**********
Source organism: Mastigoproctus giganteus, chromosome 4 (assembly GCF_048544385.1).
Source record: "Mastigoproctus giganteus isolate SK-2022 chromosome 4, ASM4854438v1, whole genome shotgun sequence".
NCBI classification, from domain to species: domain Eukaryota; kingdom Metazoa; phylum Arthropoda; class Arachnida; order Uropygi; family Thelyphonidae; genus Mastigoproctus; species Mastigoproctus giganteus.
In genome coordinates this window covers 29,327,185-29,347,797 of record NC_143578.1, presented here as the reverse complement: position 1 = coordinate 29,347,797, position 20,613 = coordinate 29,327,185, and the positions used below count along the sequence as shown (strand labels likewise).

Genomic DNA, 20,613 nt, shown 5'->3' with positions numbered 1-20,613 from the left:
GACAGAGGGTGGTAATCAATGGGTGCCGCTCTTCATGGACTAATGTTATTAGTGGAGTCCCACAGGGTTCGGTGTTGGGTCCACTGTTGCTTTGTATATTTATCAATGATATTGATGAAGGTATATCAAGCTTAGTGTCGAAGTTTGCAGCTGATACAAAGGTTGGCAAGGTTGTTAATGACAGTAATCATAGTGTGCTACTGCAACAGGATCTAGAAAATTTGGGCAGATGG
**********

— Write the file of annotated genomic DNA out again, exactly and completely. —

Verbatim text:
Source organism: Mastigoproctus giganteus, chromosome 4 (assembly GCF_048544385.1).
Source record: "Mastigoproctus giganteus isolate SK-2022 chromosome 4, ASM4854438v1, whole genome shotgun sequence".
NCBI classification, from domain to species: domain Eukaryota; kingdom Metazoa; phylum Arthropoda; class Arachnida; order Uropygi; family Thelyphonidae; genus Mastigoproctus; species Mastigoproctus giganteus.
In genome coordinates this window covers 29,327,185-29,347,797 of record NC_143578.1, presented here as the reverse complement: position 1 = coordinate 29,347,797, position 20,613 = coordinate 29,327,185, and the positions used below count along the sequence as shown (strand labels likewise).

Genomic DNA, 20,613 nt, shown 5'->3' with positions numbered 1-20,613 from the left:
GACAGAGGGTGGTAATCAATGGGTGCCGCTCTTCATGGACTAATGTTATTAGTGGAGTCCCACAGGGTTCGGTGTTGGGTCCACTGTTGCTTTGTATATTTATCAATGATATTGATGAAGGTATATCAAGCTTAGTGTCGAAGTTTGCAGCTGATACAAAGGTTGGCAAGGTTGTTAATGACAGTAATCATAGTGTGCTACTGCAACAGGATCTAGAAAATTTGGGCAGATGG